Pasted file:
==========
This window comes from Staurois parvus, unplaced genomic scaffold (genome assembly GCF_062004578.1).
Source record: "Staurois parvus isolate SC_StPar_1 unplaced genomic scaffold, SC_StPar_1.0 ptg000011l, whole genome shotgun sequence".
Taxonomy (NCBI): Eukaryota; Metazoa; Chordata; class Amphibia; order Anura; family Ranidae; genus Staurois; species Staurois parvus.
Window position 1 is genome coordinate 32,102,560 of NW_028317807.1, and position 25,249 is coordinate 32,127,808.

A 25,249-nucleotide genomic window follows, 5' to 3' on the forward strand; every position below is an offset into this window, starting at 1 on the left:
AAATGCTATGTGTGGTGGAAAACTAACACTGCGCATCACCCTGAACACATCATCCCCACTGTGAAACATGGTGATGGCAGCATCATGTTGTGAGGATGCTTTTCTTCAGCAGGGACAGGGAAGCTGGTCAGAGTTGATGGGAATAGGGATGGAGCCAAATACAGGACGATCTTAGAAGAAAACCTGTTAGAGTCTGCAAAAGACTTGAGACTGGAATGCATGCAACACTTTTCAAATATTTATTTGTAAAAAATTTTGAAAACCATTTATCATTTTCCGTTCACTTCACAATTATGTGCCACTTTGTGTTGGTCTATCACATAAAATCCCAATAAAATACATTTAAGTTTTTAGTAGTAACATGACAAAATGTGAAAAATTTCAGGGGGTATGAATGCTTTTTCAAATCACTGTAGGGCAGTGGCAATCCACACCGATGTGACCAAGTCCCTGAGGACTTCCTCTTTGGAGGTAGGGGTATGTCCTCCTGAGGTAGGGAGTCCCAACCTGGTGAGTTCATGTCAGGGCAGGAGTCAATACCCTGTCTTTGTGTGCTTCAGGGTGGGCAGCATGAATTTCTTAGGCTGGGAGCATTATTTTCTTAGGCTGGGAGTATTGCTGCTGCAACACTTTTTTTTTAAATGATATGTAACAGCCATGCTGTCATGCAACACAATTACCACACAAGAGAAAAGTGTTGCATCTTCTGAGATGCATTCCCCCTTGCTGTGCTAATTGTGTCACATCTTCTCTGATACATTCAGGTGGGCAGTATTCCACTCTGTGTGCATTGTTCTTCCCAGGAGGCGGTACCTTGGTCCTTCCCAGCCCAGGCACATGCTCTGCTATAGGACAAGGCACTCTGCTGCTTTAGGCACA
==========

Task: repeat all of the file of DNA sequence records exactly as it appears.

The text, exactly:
This window comes from Staurois parvus, unplaced genomic scaffold (genome assembly GCF_062004578.1).
Source record: "Staurois parvus isolate SC_StPar_1 unplaced genomic scaffold, SC_StPar_1.0 ptg000011l, whole genome shotgun sequence".
Taxonomy (NCBI): Eukaryota; Metazoa; Chordata; class Amphibia; order Anura; family Ranidae; genus Staurois; species Staurois parvus.
Window position 1 is genome coordinate 32,102,560 of NW_028317807.1, and position 25,249 is coordinate 32,127,808.

A 25,249-nucleotide genomic window follows, 5' to 3' on the forward strand; every position below is an offset into this window, starting at 1 on the left:
AAATGCTATGTGTGGTGGAAAACTAACACTGCGCATCACCCTGAACACATCATCCCCACTGTGAAACATGGTGATGGCAGCATCATGTTGTGAGGATGCTTTTCTTCAGCAGGGACAGGGAAGCTGGTCAGAGTTGATGGGAATAGGGATGGAGCCAAATACAGGACGATCTTAGAAGAAAACCTGTTAGAGTCTGCAAAAGACTTGAGACTGGAATGCATGCAACACTTTTCAAATATTTATTTGTAAAAAATTTTGAAAACCATTTATCATTTTCCGTTCACTTCACAATTATGTGCCACTTTGTGTTGGTCTATCACATAAAATCCCAATAAAATACATTTAAGTTTTTAGTAGTAACATGACAAAATGTGAAAAATTTCAGGGGGTATGAATGCTTTTTCAAATCACTGTAGGGCAGTGGCAATCCACACCGATGTGACCAAGTCCCTGAGGACTTCCTCTTTGGAGGTAGGGGTATGTCCTCCTGAGGTAGGGAGTCCCAACCTGGTGAGTTCATGTCAGGGCAGGAGTCAATACCCTGTCTTTGTGTGCTTCAGGGTGGGCAGCATGAATTTCTTAGGCTGGGAGCATTATTTTCTTAGGCTGGGAGTATTGCTGCTGCAACACTTTTTTTTTAAATGATATGTAACAGCCATGCTGTCATGCAACACAATTACCACACAAGAGAAAAGTGTTGCATCTTCTGAGATGCATTCCCCCTTGCTGTGCTAATTGTGTCACATCTTCTCTGATACATTCAGGTGGGCAGTATTCCACTCTGTGTGCATTGTTCTTCCCAGGAGGCGGTACCTTGGTCCTTCCCAGCCCAGGCACATGCTCTGCTATAGGACAAGGCACTCTGCTGCTTTAGGCACA